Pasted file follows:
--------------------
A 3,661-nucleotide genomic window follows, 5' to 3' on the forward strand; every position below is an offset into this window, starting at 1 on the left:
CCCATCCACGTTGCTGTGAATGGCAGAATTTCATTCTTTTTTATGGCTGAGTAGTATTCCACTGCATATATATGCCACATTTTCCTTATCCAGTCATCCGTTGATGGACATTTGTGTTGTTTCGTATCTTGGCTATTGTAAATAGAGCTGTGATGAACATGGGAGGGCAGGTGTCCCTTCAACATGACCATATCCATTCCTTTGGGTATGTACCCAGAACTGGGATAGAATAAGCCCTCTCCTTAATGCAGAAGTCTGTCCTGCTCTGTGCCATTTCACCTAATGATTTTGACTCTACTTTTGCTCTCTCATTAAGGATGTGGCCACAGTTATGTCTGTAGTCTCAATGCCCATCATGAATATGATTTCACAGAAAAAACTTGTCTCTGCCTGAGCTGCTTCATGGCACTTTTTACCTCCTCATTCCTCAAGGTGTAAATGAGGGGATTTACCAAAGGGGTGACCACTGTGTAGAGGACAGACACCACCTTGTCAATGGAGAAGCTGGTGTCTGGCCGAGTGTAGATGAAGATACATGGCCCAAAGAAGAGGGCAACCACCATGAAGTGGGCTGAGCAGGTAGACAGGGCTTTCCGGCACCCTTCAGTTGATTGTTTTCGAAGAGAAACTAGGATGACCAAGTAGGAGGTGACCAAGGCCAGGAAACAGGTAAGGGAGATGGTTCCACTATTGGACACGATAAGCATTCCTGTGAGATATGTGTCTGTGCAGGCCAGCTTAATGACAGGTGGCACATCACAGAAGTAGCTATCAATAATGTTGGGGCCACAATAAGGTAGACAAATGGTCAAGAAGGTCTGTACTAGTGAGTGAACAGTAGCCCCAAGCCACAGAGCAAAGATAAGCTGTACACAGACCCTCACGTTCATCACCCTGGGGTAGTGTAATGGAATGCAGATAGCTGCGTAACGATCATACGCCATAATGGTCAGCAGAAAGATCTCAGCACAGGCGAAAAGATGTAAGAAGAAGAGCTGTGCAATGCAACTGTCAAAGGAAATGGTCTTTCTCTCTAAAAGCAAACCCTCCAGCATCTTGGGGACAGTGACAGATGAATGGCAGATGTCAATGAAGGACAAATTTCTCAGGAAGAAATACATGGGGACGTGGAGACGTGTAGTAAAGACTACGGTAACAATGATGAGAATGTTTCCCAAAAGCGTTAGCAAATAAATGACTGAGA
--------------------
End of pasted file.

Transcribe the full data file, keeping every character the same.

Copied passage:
A 3,661-nucleotide genomic window follows, 5' to 3' on the forward strand; every position below is an offset into this window, starting at 1 on the left:
CCCATCCACGTTGCTGTGAATGGCAGAATTTCATTCTTTTTTATGGCTGAGTAGTATTCCACTGCATATATATGCCACATTTTCCTTATCCAGTCATCCGTTGATGGACATTTGTGTTGTTTCGTATCTTGGCTATTGTAAATAGAGCTGTGATGAACATGGGAGGGCAGGTGTCCCTTCAACATGACCATATCCATTCCTTTGGGTATGTACCCAGAACTGGGATAGAATAAGCCCTCTCCTTAATGCAGAAGTCTGTCCTGCTCTGTGCCATTTCACCTAATGATTTTGACTCTACTTTTGCTCTCTCATTAAGGATGTGGCCACAGTTATGTCTGTAGTCTCAATGCCCATCATGAATATGATTTCACAGAAAAAACTTGTCTCTGCCTGAGCTGCTTCATGGCACTTTTTACCTCCTCATTCCTCAAGGTGTAAATGAGGGGATTTACCAAAGGGGTGACCACTGTGTAGAGGACAGACACCACCTTGTCAATGGAGAAGCTGGTGTCTGGCCGAGTGTAGATGAAGATACATGGCCCAAAGAAGAGGGCAACCACCATGAAGTGGGCTGAGCAGGTAGACAGGGCTTTCCGGCACCCTTCAGTTGATTGTTTTCGAAGAGAAACTAGGATGACCAAGTAGGAGGTGACCAAGGCCAGGAAACAGGTAAGGGAGATGGTTCCACTATTGGACACGATAAGCATTCCTGTGAGATATGTGTCTGTGCAGGCCAGCTTAATGACAGGTGGCACATCACAGAAGTAGCTATCAATAATGTTGGGGCCACAATAAGGTAGACAAATGGTCAAGAAGGTCTGTACTAGTGAGTGAACAGTAGCCCCAAGCCACAGAGCAAAGATAAGCTGTACACAGACCCTCACGTTCATCACCCTGGGGTAGTGTAATGGAATGCAGATAGCTGCGTAACGATCATACGCCATAATGGTCAGCAGAAAGATCTCAGCACAGGCGAAAAGATGTAAGAAGAAGAGCTGTGCAATGCAACTGTCAAAGGAAATGGTCTTTCTCTCTAAAAGCAAACCCTCCAGCATCTTGGGGACAGTGACAGATGAATGGCAGATGTCAATGAAGGACAAATTTCTCAGGAAGAAATACATGGGGACGTGGAGACGTGTAGTAAAGACTACGGTAACAATGATGAGAATGTTTCCCAAAAGCGTTAGCAAATAAATGACTGAGA